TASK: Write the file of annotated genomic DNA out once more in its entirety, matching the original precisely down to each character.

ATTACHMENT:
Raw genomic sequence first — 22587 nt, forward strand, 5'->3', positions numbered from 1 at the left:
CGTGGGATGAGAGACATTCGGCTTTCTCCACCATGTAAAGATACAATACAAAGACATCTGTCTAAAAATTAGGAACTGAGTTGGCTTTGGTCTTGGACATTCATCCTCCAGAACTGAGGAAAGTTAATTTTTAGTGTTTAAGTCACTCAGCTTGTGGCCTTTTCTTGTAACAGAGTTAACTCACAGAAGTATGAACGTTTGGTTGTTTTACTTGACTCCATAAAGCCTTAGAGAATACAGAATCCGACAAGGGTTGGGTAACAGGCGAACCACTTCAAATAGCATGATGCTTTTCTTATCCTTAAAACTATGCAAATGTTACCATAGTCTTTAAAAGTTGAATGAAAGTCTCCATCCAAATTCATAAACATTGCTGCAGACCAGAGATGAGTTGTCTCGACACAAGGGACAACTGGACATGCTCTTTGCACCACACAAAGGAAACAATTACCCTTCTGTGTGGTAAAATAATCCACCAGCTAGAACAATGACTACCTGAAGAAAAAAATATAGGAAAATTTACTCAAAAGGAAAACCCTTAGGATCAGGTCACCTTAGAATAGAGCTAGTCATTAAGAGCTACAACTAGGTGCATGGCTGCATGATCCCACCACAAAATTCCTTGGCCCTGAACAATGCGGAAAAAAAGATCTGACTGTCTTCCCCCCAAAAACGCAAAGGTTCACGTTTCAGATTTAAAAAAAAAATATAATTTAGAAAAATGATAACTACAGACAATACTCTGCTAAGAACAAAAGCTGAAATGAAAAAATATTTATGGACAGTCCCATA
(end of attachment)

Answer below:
Raw genomic sequence first — 22587 nt, forward strand, 5'->3', positions numbered from 1 at the left:
CGTGGGATGAGAGACATTCGGCTTTCTCCACCATGTAAAGATACAATACAAAGACATCTGTCTAAAAATTAGGAACTGAGTTGGCTTTGGTCTTGGACATTCATCCTCCAGAACTGAGGAAAGTTAATTTTTAGTGTTTAAGTCACTCAGCTTGTGGCCTTTTCTTGTAACAGAGTTAACTCACAGAAGTATGAACGTTTGGTTGTTTTACTTGACTCCATAAAGCCTTAGAGAATACAGAATCCGACAAGGGTTGGGTAACAGGCGAACCACTTCAAATAGCATGATGCTTTTCTTATCCTTAAAACTATGCAAATGTTACCATAGTCTTTAAAAGTTGAATGAAAGTCTCCATCCAAATTCATAAACATTGCTGCAGACCAGAGATGAGTTGTCTCGACACAAGGGACAACTGGACATGCTCTTTGCACCACACAAAGGAAACAATTACCCTTCTGTGTGGTAAAATAATCCACCAGCTAGAACAATGACTACCTGAAGAAAAAAATATAGGAAAATTTACTCAAAAGGAAAACCCTTAGGATCAGGTCACCTTAGAATAGAGCTAGTCATTAAGAGCTACAACTAGGTGCATGGCTGCATGATCCCACCACAAAATTCCTTGGCCCTGAACAATGCGGAAAAAAAGATCTGACTGTCTTCCCCCCAAAAACGCAAAGGTTCACGTTTCAGATTTAAAAAAAAAATATAATTTAGAAAAATGATAACTACAGACAATACTCTGCTAAGAACAAAAGCTGAAATGAAAAAATATTTATGGACAGTCCCATA